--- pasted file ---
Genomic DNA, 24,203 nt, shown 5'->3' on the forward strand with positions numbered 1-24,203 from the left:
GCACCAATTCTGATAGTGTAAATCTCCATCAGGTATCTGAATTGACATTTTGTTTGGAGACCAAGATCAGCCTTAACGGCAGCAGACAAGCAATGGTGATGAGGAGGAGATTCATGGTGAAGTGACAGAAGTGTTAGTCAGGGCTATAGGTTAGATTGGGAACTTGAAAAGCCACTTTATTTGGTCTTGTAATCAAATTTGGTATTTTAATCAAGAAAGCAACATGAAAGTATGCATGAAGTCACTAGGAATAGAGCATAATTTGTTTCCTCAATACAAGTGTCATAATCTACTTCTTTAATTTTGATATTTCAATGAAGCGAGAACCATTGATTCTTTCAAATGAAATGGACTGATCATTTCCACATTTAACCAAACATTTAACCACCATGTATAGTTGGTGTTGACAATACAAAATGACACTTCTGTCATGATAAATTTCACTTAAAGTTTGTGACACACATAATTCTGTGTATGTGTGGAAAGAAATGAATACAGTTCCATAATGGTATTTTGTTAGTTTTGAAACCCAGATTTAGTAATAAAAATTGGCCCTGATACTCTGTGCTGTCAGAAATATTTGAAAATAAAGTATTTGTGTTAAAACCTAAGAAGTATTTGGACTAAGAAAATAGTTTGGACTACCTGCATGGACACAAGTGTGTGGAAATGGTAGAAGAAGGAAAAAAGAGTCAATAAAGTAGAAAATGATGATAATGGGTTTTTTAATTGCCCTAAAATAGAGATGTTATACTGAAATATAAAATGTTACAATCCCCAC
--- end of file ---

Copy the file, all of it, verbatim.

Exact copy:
Genomic DNA, 24,203 nt, shown 5'->3' on the forward strand with positions numbered 1-24,203 from the left:
GCACCAATTCTGATAGTGTAAATCTCCATCAGGTATCTGAATTGACATTTTGTTTGGAGACCAAGATCAGCCTTAACGGCAGCAGACAAGCAATGGTGATGAGGAGGAGATTCATGGTGAAGTGACAGAAGTGTTAGTCAGGGCTATAGGTTAGATTGGGAACTTGAAAAGCCACTTTATTTGGTCTTGTAATCAAATTTGGTATTTTAATCAAGAAAGCAACATGAAAGTATGCATGAAGTCACTAGGAATAGAGCATAATTTGTTTCCTCAATACAAGTGTCATAATCTACTTCTTTAATTTTGATATTTCAATGAAGCGAGAACCATTGATTCTTTCAAATGAAATGGACTGATCATTTCCACATTTAACCAAACATTTAACCACCATGTATAGTTGGTGTTGACAATACAAAATGACACTTCTGTCATGATAAATTTCACTTAAAGTTTGTGACACACATAATTCTGTGTATGTGTGGAAAGAAATGAATACAGTTCCATAATGGTATTTTGTTAGTTTTGAAACCCAGATTTAGTAATAAAAATTGGCCCTGATACTCTGTGCTGTCAGAAATATTTGAAAATAAAGTATTTGTGTTAAAACCTAAGAAGTATTTGGACTAAGAAAATAGTTTGGACTACCTGCATGGACACAAGTGTGTGGAAATGGTAGAAGAAGGAAAAAAGAGTCAATAAAGTAGAAAATGATGATAATGGGTTTTTTAATTGCCCTAAAATAGAGATGTTATACTGAAATATAAAATGTTACAATCCCCAC